Siddiq Baloch – Torch Bearer of English Press in Balochistan


On 6 February, Siddiq Baloch breathed his last in Karachi. This legend, normally called Lala out of respect, was the torchbearer of English press in Balochistan, who served through his journalism for more than 50 years.

Baloch was born in 1940 in the under-developed but intellectually fertile area of Lyari. He received his early education from Lyari and completed a Master’s Degree in Economics from the University of Karachi in 1966. Immediately after his graduation, he joined Dawn newspaper and remained with it for next three decades.
Lala Siddiq served as Press Secretary of Governor Balochistan Ghaus Baksh Bizenjo in 1972-73. He was also incarcerated along with other National Awami Party (NAP) leaders in the infamous Hyderabad Tribunal case. He spent three years in prison before he was released after the imposition of martial law in 1977 by General Ziaul Haq.
In 1989, Baloch developed difference with the editor of Dawn and decided to part ways with the newspaper. In the same year, he launched Sindh Express from Karachi, which did not last long due to economic problems. In 1990, he established Balochistan Express as the second English newspaper from Balochistan. He went on to launch Azadi, an Urdu newspaper in 2001.
Using the platform of Balochistan Express, Baloch highlighted the issues of Balochistan on the almost daily basis. Editorials written by him focused on the problems faced by ordinary people of Balochistan on a regular basis. He provided a voice for the voiceless people of Balochistan whose problems were even ignored by national newspapers published from the province. He always criticised the government on merit and never adopted a partial editorial approach in favor of any leader or political party. Moreover, He was a staunch proponent of Baloch rights and vehemently opposed any step he deemed against the welfare of Baloch people.

Although Baloch was a widely respected personality in Balochistan, he did not receive the level of acclaim he would have won if he had spent his lifetime as a journalist in Karachi or Islamabad

Even in his last article written from the hospital bed and published on 23 January 2018, Lala Siddiq demanded the release of Baloch and Pashtun students arrested in Lahore after a scuffle at Punjab University. This act speaks volumes about his dedication to his job and his cause.
Due to his academic background in Economics and his years of reporting on Balochistan, he had become an authority on the political economy of Balochistan. He understood the economic situation of Balochistan better than anyone and often criticised the economic policies of Balochistan. In an interview given to this writer in 2015, Lala Siddiq termed Balochistan government as a salary distribution agency, which does no good for the people apart from just paying salaries to government employees.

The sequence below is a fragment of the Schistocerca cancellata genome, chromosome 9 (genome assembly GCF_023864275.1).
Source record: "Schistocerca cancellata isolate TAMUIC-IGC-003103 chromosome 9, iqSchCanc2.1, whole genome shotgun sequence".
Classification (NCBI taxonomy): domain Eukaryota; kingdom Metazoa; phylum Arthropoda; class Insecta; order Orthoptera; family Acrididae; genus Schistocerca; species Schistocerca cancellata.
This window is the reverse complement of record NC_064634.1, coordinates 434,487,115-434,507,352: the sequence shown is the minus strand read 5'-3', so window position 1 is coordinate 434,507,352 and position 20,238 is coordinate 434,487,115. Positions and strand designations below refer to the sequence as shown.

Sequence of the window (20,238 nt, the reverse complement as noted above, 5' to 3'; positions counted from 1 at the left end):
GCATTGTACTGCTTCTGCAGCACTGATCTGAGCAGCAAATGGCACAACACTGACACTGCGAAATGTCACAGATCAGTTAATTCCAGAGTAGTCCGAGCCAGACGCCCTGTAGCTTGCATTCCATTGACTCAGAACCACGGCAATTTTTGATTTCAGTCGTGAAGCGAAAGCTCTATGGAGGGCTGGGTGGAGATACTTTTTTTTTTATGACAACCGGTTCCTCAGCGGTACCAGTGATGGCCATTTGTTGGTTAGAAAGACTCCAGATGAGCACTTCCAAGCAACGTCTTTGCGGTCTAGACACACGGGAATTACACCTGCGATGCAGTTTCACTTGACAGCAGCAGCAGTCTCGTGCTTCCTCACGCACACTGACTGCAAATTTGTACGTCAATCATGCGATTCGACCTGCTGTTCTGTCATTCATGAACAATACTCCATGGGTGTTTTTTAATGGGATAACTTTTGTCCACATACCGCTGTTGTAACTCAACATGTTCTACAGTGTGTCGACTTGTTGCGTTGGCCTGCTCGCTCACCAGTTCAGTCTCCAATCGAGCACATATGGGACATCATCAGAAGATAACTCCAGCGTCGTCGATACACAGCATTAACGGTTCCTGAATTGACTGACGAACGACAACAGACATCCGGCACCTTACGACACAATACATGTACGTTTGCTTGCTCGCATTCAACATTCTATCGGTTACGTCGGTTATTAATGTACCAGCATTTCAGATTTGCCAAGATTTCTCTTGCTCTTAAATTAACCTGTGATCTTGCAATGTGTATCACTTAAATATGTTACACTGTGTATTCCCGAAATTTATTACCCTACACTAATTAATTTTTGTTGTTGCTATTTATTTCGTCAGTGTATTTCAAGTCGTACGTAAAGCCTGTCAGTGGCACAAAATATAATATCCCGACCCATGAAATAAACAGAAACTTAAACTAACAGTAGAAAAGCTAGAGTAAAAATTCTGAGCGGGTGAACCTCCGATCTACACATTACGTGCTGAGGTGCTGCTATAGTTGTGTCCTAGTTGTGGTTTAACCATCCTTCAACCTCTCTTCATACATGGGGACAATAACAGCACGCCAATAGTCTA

He was among a few journalists in Balochistan who also authored Books. He wrote two books on the political economy of Balochistan and both of which received critical acclaim. In his second book titled Balochistan: Its Politics and Economics, Baloch carried out a holistic analysis of the economic problems of Balochistan and even suggested solutions on how the most impoverished province of Pakistan can be developed.
Apart from having excellence in English journalism and dedication for issues of Balochistan, Lala Siddiq was a huge supporter of upcoming journalists in Balochistan. Majority of established English-language journalists of Balochistan started their career under the guidance of Baloch. He provided a platform to emerging journalists, guided them in improving their work and even financially supported those who came from underprivileged backgrounds. Without a doubt, he was an institution for the upcoming journalists of Balochistan.
Although Baloch was a widely respected personality in Balochistan, he did not receive the level of acclaim he would have received if he had spent his lifetime doing journalism in Karachi or Islamabad. In fact, just a few months before his demise, the government of Balochistan suspended advertisements to the newspapers of Baloch on flimsy pretexts. The problem was later resolved, but this was not the treatment which should have been meted out to someone with the stature of Baloch.
While the funeral prayers of Baloch were held in Karachi, the staff of newspapers founded by him were busy in publishing the papers for next day. This was being done on his will as he had said that newspaper publication must not stop even on the day of his demise. The next day, Balochistan Express was published containing news of Baloch’s death and a mention of his accomplishments. The newspaper also had a picture of his empty chair.
Baloch, through his journalistic career spanning over five decades, set a very high example of excellence and dedication to the job. It would be very hard for any other journalist and editor in Balochistan to match the level of accomplishments that Baloch achieved. He has set the bar very high, and the vacuum from his departure cannot be fulfilled easily.
Originally published in Daily Times
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Adnan Aamir is founder and Editor of Balochistan Voices. He also contributes for The News, The News on Sunday and Newsline Magazine amongst others as a freelancer. He has completed Chevening South Asian Journalism fellowship from the University of Westminster.